Star Trek: Voyager – 3×14 – “Alter Ego”

Star Trek: Voyager
“Alter Ego”
Originally Broadcast January 15th, 1997
Reviewed by Chakoteya

The Story

Stardate: 50460.3

‘Captain’s log, Stardate 50460.3. We’ve been investigating an inversion nebula for several days. This phenomenon has never been seen in the Alpha Quadrant and is proving something of a mystery to us here.’

Voyager is investigating a phenomenon which has previously only been theorised about – an inversion nebula. While Harry daydreams at his console, the rest of the crew marvel at it’s beauty and Tuvok asserts unemotional aloofness. Later that day, Harry visits Tuvok in quarters, interrupting his game of kal-toh, and asks his help in suppressing his emotions, because he has fallen in love with a holodeck character.

In order to deal with his problem, Tuvok escorts Kim to the holodeck whilst interrogating him about his feelings. He is suffering from love at first sight, and as they walk onto the holodeck they discover Neelix is finalising the decorations for that night’s luau. Marayna, the object of Harry’s affections, comes over with Kes, and tries to engage Tuvok in some activities, but agrees to talk instead. She tries to get them to describe the nature of their friendship, but then they are called to the bridge. On the way, Kim agrees that his reactions to the woman were entirely predictable at every stage, and accepts Tuvok’s guidance in deconstructing his emotions.

Up on the bridge, they witness what should be an uncontrolled plasma reaction throughout the nebula be somehow limited to just one strand without causing a chain reaction. The sensors say there was some dampening field in place just at the right time. This could be an important discovery that might help avoid warp core breaches and plasma fires.

That evening, Tom meets up with B’Elanna in the corridor to go to the luau. He was expecting to meet Harry too, but she tells him that he is not coming and they are meeting up with Vorik instead. Tom isn’t having this and goes to fetch his young friend to the fun. In Harry’s quarters, he discovers him trying a Vulcan medication and tries to reassure him that every one falls for a holodeck character at some time or other. The meditation isn’t helping, so Harry gives up and goes to the luau – in a shirt with a pineapple motif, which is nowhere near as loud as Tom’s surf classic.

Paxau is Polynesian for the event, and Tuvok the only one in uniform, whilst the EMH is allowing the girls to kiss him in turn. Janeway and Chakotay arrive, then Tuvok notices Marayna at a table, playing Kal-toh. He goes over to offer some advice on strategy and she tells him that she thought that he might like an opponent instead of playing alone all the time. She also points out that his uniform and lack of lei is emphasising that he really does not want to be there, but has attended out of a sense of duty. He admires her logic and sits down.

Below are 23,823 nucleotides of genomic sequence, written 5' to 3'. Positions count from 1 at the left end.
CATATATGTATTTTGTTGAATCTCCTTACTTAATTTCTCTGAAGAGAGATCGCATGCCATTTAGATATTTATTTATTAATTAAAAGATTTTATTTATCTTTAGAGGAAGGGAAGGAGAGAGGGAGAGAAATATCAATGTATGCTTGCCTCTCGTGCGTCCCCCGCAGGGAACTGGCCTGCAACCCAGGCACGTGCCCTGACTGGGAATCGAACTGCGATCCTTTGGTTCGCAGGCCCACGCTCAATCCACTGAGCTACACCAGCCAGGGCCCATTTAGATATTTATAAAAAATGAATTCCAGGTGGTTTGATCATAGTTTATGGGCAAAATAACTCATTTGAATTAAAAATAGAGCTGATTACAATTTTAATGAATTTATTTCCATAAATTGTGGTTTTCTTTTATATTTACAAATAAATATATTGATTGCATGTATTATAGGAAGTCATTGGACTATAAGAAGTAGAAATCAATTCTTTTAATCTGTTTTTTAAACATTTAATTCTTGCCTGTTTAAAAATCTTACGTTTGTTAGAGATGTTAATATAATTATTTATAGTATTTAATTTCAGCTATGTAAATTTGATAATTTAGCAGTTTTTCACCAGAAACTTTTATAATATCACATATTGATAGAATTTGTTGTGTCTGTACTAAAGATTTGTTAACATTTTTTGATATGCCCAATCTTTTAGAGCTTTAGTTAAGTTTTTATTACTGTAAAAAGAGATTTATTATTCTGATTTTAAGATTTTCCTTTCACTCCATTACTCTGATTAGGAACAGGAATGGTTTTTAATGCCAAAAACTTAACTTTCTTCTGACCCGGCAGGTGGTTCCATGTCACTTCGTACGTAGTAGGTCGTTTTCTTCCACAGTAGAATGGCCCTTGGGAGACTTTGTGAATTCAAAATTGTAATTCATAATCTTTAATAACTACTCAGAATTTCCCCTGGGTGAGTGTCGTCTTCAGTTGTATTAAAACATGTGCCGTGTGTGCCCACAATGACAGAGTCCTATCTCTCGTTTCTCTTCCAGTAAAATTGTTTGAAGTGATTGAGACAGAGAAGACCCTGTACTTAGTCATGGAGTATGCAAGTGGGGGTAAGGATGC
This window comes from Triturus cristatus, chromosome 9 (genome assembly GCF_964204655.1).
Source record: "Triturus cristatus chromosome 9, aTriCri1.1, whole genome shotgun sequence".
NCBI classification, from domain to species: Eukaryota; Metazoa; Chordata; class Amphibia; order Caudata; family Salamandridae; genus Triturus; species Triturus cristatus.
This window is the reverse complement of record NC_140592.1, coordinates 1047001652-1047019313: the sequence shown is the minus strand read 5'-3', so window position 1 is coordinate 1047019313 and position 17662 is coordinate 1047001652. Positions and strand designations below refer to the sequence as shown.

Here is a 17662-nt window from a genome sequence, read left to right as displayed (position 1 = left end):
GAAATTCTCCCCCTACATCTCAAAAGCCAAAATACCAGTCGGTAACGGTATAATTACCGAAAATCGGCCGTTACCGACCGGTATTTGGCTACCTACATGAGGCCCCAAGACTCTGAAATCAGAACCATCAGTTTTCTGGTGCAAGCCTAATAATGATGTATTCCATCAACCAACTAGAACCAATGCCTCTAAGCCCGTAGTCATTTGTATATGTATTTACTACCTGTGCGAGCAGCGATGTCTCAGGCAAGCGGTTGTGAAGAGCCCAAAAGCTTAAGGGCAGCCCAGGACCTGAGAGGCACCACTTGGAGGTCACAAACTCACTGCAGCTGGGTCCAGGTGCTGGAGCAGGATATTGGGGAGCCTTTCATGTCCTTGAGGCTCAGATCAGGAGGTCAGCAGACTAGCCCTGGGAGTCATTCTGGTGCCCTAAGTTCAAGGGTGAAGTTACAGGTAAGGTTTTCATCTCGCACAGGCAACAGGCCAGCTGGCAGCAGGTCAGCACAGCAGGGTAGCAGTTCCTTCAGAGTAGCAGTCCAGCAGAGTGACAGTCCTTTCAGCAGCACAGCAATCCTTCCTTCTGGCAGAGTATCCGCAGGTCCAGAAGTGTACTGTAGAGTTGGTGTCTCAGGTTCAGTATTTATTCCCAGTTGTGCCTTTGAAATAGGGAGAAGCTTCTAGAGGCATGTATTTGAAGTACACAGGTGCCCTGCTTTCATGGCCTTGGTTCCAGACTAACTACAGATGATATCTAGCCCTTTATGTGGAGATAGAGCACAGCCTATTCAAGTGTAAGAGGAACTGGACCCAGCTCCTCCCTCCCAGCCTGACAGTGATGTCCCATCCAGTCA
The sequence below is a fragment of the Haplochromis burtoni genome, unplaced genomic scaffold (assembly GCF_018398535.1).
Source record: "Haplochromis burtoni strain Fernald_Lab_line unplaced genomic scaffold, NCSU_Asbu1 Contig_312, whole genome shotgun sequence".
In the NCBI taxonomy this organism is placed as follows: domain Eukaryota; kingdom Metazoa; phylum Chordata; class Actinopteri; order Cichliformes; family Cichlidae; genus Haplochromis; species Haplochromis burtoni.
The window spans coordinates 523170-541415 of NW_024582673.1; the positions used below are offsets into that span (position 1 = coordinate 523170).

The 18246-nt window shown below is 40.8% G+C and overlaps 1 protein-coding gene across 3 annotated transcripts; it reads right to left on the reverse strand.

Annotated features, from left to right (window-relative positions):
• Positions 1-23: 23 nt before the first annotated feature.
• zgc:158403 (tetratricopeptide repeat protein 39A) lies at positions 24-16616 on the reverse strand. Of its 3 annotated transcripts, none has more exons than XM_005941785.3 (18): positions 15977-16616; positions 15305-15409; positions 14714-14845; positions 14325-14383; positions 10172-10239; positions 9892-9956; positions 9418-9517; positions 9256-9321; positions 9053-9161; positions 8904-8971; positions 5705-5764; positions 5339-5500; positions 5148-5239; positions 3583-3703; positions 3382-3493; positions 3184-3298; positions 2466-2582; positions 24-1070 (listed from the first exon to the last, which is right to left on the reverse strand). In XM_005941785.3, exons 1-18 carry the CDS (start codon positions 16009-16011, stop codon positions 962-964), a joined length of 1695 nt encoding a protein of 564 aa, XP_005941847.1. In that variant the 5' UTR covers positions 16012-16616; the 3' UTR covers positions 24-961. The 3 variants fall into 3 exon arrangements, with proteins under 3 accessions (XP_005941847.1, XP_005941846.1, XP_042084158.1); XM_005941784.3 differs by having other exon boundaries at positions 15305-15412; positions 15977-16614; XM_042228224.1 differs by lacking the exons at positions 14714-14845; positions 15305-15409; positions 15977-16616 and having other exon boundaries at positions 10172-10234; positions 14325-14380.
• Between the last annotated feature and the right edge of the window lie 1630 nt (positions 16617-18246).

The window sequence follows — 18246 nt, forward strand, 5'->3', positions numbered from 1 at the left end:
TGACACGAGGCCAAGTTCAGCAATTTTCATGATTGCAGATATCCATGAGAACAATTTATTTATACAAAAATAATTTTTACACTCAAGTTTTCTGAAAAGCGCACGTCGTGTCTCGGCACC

Elsewhere, Tom and B’Elanna are trying to decide where to eat, when Vorik tells her that he has already reserved a table at her favourite spot on the programme. Harry has seen Tuvok with Marayna and decides to go back to his quarters. Later, Marayna and Tuvok are discussing the illusion of control in hydro-sailing, and she turns his arguments on him and suggests that his emotional control is also an illusion. He is fascinated by her, and she wants him to stay, but it is late and he has to leave. He exits the holodeck and shuts down the programme.

‘Captain’s log, supplemental. We’ve completed sensor scans and confirmed our discovery of an unusual dampening field responsible for keeping this unstable nebula from going up in flames. The field’s origin is still a mystery.’

The sensors have got enough data for Voyager to duplicate the dampening field with the deflector dish, so they prepare to leave the area only to find they have a problem with the engines. Down in Engineering, the only problem they can find is in the computer pathways, as everything else is working fine; Harry is still distracted by thoughts of Marayna, so B’Elanna sends him off for a while. He intends to go to his quarters but instead diverts to holodeck one, where the resort programme is already running. Harry walks on Tuvok and Marayna playing kal-toh, His jealousy surfaces and the two officers argue. Tuvok deletes Marayna to try and prove that he has no emotional interest in the character, but Harry is not convinced, and storms out.

Voyager is still stationary in the nebula with no explanation as to why, when aft thrusters finally come to life. Slowly they move out. After his duty watch, Tuvok returns to his quarters to discover Marayna playing kal-toh. She tells him that she moved her programme to sickbay and then used the EMH’s mobile emitter so that they could be together. He calls for security and she demonstrates that she has control over ship’s systems. When two security guards arrive, she vanishes, back to the holodeck.